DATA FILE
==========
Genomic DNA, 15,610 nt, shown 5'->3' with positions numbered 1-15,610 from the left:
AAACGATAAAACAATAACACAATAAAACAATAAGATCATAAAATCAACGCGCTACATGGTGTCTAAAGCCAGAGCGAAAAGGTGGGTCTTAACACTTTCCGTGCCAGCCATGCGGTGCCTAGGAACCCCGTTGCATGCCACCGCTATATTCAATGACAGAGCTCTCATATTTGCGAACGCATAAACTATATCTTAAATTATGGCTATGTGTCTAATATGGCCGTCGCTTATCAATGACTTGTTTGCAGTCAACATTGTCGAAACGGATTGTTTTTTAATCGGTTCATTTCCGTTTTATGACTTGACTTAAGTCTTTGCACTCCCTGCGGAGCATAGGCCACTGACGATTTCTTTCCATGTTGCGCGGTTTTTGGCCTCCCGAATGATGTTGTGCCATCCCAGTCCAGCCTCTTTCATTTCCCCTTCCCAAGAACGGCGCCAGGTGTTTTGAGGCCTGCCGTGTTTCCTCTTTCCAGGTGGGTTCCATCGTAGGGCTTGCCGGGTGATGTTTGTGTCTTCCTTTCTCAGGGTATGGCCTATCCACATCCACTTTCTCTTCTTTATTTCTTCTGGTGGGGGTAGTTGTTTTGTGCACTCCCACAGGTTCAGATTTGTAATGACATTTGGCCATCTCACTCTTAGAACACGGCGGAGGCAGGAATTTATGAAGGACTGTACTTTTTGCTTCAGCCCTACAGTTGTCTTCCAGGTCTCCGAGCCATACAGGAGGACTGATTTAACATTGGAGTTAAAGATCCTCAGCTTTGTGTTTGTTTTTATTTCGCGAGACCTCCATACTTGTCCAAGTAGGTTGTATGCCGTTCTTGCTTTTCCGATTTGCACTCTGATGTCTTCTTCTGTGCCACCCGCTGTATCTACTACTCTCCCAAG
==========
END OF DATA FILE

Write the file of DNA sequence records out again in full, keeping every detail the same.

Genomic DNA, 15,610 nt, shown 5'->3' with positions numbered 1-15,610 from the left:
AAACGATAAAACAATAACACAATAAAACAATAAGATCATAAAATCAACGCGCTACATGGTGTCTAAAGCCAGAGCGAAAAGGTGGGTCTTAACACTTTCCGTGCCAGCCATGCGGTGCCTAGGAACCCCGTTGCATGCCACCGCTATATTCAATGACAGAGCTCTCATATTTGCGAACGCATAAACTATATCTTAAATTATGGCTATGTGTCTAATATGGCCGTCGCTTATCAATGACTTGTTTGCAGTCAACATTGTCGAAACGGATTGTTTTTTAATCGGTTCATTTCCGTTTTATGACTTGACTTAAGTCTTTGCACTCCCTGCGGAGCATAGGCCACTGACGATTTCTTTCCATGTTGCGCGGTTTTTGGCCTCCCGAATGATGTTGTGCCATCCCAGTCCAGCCTCTTTCATTTCCCCTTCCCAAGAACGGCGCCAGGTGTTTTGAGGCCTGCCGTGTTTCCTCTTTCCAGGTGGGTTCCATCGTAGGGCTTGCCGGGTGATGTTTGTGTCTTCCTTTCTCAGGGTATGGCCTATCCACATCCACTTTCTCTTCTTTATTTCTTCTGGTGGGGGTAGTTGTTTTGTGCACTCCCACAGGTTCAGATTTGTAATGACATTTGGCCATCTCACTCTTAGAACACGGCGGAGGCAGGAATTTATGAAGGACTGTACTTTTTGCTTCAGCCCTACAGTTGTCTTCCAGGTCTCCGAGCCATACAGGAGGACTGATTTAACATTGGAGTTAAAGATCCTCAGCTTTGTGTTTGTTTTTATTTCGCGAGACCTCCATACTTGTCCAAGTAGGTTGTATGCCGTTCTTGCTTTTCCGATTTGCACTCTGATGTCTTCTTCTGTGCCACCCGCTGTATCTACTACTCTCCCAAG